Consider Your Overall Goals
So what are you REALLY training for? What’s REALLY the driving factor behind why you do what you do? You know that old adage, “Failing to plan is planning to fail”, well it definitely applies here! I’m a big fan of goal setting, for anything one wishes to accomplish. In fact, without goal setting, you are putting yourself in a position to lose focus, fall off track, and simply not get the job done. It’s important for anyone with an idea in mind to transform their body to have a game plan set in place, as far as knowing what they wish to accomplish. I did an excellent webinar all about goal setting for your training and nutrition desires, and that can be found here. Your goals need to have 5 elements to make tangible your desires and visions for where you wish to be.
Goals need need to be S.M.A.R.T. This is what that breaks down tto: Specific Measurable Attainable Relevant Time Bound. Take a moment to view my webinar to see how to apply these elements to your fitness program RIGHT NOW – and watch how things start to suddenly take off for you.
Cardio is a Tool, Not The Basis Upon Which A Plan Is Built
I consistently find myself repeating this mantra as of late because a lot of folks are still adhering the the belief that cardio is the driving factor behind fat loss. Now, don’t get me wrong, cardio can and does indeed play a large role in seeing results, but many people are abusing it and not being intelligent about how they program their cardio. More often than not, they are relying on it far too much, moreso than their diet and other aspects of their training.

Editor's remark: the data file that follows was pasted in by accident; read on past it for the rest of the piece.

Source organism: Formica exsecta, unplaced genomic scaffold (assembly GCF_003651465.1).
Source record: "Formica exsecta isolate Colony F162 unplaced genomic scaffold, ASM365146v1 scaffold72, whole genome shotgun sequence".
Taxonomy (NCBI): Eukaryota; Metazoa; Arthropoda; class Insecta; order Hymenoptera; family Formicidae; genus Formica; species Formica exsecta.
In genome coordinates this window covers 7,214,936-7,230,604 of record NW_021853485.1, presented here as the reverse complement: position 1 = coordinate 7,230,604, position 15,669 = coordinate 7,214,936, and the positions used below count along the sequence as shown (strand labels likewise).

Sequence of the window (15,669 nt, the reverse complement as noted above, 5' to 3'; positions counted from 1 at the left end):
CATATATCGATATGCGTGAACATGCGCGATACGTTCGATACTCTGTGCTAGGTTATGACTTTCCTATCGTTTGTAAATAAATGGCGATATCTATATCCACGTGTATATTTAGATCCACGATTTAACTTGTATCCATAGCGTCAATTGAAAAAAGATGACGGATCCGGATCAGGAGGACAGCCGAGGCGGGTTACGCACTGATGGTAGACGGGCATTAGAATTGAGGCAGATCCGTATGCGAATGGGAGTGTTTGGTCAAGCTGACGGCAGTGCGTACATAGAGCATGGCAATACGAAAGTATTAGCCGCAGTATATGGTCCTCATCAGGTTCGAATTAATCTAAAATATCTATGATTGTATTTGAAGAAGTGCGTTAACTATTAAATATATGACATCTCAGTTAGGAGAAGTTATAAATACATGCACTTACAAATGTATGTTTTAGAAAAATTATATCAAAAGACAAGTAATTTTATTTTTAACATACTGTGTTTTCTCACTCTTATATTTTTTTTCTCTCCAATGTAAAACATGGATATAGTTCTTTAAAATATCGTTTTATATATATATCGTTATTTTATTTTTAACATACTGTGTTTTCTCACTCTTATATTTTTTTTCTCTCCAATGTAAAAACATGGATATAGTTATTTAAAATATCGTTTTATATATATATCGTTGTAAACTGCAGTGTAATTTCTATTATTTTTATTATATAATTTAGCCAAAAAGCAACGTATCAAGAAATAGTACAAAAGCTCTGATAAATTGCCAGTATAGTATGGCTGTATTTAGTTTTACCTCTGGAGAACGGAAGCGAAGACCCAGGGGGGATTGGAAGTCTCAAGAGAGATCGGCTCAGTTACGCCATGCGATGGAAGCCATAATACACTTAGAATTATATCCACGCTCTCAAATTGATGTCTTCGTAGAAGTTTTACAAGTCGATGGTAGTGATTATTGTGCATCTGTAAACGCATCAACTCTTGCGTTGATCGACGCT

The result, a body that is simply a smaller version of where they started – as opposed to the lean and athletic look they are striving for. In the RoxStar Fitness approach to cardio, our goal is to do the least amount that one PERSONALLY needs to do to see positive change. Now, that amount can differ from person to person and is dictated largely by genetics, metabolism, lifestyle, and fitness level. A person who is naturally on the thinner side, who has a high metabolism, and loses weight or fat quickly and easily will have to do FAR LESS cardio than someone who is the exact opposite. So considering specific factors about your body, your lifestyle, and your goals is crucial.